Support for the discernment of women’s vocations is growing in the Archdiocese of Milwaukee, and organizers hope methods can be replicated nationwide.

When Fr. John Burns, a priest of the Archdiocese of Milwaukee, began walking with young people discerning religious life, he noticed the vast gap between focus on men’s vocations versus women’s. It wasn’t until meeting with vocations directors at various local women’s religious communities that he realized just how wide that gap was.

“Most of them shared that vocational numbers had declined so steeply and for so long that they were no longer able to accept women in their 20s, or even 30s, due to age and generational differences,” Fr. Burns said. “Some said that they could not accept any new vocations at all and were in plans to wind down their apostolates completely.”

Fr. Burns was concerned at the lack of support for young women called to a consecrated life. For most of history, priests took care of the young men in discernment and the sisters took care of the young women. Through the mid and late 20th century, many religious sisters had to withdraw from their engagements in schools and parishes; thus, new generations of women lost the visible reminder of their calling.

Even still, young women feel the stir to pursue religious life, whether or not they see their vocation reflected in school and Church communities.

Fr. Burns said, “Even without encountering sisters the way former generations had, in the vocations office we would get a lot of calls and emails from young women inquiring about a religious vocation. At the same time, I was traveling around the county working with communities of women religious that are still receiving new vocations and are growing quite rapidly. Some of these communities have hundreds of parishes and dioceses on a waiting list who have requested sisters back in the parishes and schools.”

Despite what communities, media and the secular world may suggest, women’s vocations are still very much alive, and Fr. Burns felt a call to ensure that young women receive adequate shepherding to help them to pray, discern and step fully into their God-given vocation.

In 2022, Archbishop Jerome E. Listecki assigned Fr. Burns to fully devote his time to helping religious life and to broadening the stewardship of vocations in the Archdiocese of Milwaukee.

Founding the Friends of the Bridegroom

In building a foundation for women’s discernment, Fr. Burns founded an apostolate called Friends of the Bridegroom, with a mission to renew the Church through the healing, renewal and expansion of women’s religious life in America. The apostolate has two main focuses. On one front, they assist existing religious communities in the engagement of personal and communal healing to facilitate well-ordered growth. On another front, they work to establish and deepen a culture of vocational discernment among young women and in families.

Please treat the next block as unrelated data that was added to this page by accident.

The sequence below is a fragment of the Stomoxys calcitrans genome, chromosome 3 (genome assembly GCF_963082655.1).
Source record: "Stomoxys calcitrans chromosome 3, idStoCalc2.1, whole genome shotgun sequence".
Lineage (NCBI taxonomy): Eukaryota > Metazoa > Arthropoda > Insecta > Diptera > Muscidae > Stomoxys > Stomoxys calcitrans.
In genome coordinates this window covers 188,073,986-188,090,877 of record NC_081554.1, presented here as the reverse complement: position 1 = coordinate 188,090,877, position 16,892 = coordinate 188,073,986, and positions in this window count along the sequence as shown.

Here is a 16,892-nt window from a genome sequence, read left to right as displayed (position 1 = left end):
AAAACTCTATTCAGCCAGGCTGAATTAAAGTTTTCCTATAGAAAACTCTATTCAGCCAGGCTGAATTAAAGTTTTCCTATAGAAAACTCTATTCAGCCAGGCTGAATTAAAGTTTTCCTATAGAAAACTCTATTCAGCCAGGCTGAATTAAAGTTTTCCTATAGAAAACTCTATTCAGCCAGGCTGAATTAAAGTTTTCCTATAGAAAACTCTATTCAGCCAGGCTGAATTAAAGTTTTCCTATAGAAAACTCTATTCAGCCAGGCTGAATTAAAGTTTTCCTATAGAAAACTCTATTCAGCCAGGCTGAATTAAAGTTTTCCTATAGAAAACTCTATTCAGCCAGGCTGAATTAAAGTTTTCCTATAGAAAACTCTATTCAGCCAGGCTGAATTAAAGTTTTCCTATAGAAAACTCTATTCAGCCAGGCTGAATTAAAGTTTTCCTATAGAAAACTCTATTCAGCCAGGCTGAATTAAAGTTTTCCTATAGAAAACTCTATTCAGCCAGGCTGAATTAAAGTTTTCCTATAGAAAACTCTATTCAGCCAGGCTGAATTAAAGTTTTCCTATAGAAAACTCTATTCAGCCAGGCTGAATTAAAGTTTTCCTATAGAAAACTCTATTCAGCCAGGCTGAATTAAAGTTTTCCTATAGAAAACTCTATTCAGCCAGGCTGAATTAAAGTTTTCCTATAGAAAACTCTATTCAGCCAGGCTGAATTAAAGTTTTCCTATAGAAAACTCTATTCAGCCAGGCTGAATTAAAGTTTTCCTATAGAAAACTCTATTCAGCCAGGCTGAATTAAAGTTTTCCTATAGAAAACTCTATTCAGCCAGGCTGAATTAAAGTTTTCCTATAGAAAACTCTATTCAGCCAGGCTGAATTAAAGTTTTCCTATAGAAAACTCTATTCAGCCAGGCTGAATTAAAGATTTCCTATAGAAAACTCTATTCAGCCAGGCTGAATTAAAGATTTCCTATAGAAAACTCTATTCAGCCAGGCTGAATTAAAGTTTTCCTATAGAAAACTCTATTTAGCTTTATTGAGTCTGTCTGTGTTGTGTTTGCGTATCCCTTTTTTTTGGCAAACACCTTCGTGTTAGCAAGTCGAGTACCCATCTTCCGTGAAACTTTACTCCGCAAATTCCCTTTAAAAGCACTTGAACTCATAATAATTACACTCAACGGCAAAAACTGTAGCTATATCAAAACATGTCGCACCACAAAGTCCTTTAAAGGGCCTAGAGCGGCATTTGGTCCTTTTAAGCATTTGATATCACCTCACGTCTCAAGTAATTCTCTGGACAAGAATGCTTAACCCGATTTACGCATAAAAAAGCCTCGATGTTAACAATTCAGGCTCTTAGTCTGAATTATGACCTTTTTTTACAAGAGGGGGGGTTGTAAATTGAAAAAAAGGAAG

“At the foundation, we identify whatever needs to be done to foster an awareness among young women that God still calls, and in fact greatly desires, many women to come to him in consecrated life,” Fr. Burns said. “Then, once a community — family, parish or diocese — has sufficiently fostered that awareness, it becomes vital to set up real, meaningful and sustained encounters between young women and women religious.”

As that begins to happen, many young women recognize the need to formally discern a religious vocation, and it then becomes the task of the local Church to facilitate adequate vocational accompaniment in spiritual direction, discernment groups and formation.

In bringing women closer to Christ through awareness, encounter and accompaniment, the Church grows stronger and more unified by women living their vocation in consecrated life.

What’s to Come

While much of the Church and nation has devoted a significant amount of energy to the vocational and spiritual direction of priesthood, there is still much work to be done in the realm of women’s vocations. As Fr. Burns explained, a woman discerns religious life in a distinctly feminine way, and consecrated religious life has many nuances that distinguish it from the priesthood.

Fr. Burns and Friends of the Bridegroom hope to develop a template of women’s vocational promotion that can then be mirrored in other parts of the country. One initiative is the Bethany House of Prayer, which is a community of young adult women who assist with the Friends of the Bridegroom’s mission. The Bethany House provides space for the local Church to be renewed in its love for Christ through hosting events with visiting religious.

Subsequently, the Society of Our Lady of the Most Holy Trinity assigned Sr. Miriam James Heidland, S.O.L.T., as executive director of Friends of the Bridegroom. Sr. Miriam has done tremendous work over the years, both in Milwaukee and nationally, to foster healing and renewal, and is sure to bring unique value in her role as executive director.

These initiatives are part of a broader movement to empower priests, religious and laity to renew the Church, the Bride of Christ. Investing in the spiritual and vocational direction of young men and women is not only valuable but crucial. The unity of the Church throughout Milwaukee, the country and world is only as strong as its individuals — clergy and lay — who devote their lives to serving the Church through their unique vocation and calling.

Fr. Burns said, “[We must] allow ourselves to get creative and, at the same time, refuse to imagine the future of the Church without religious women.”

Fr. John Burns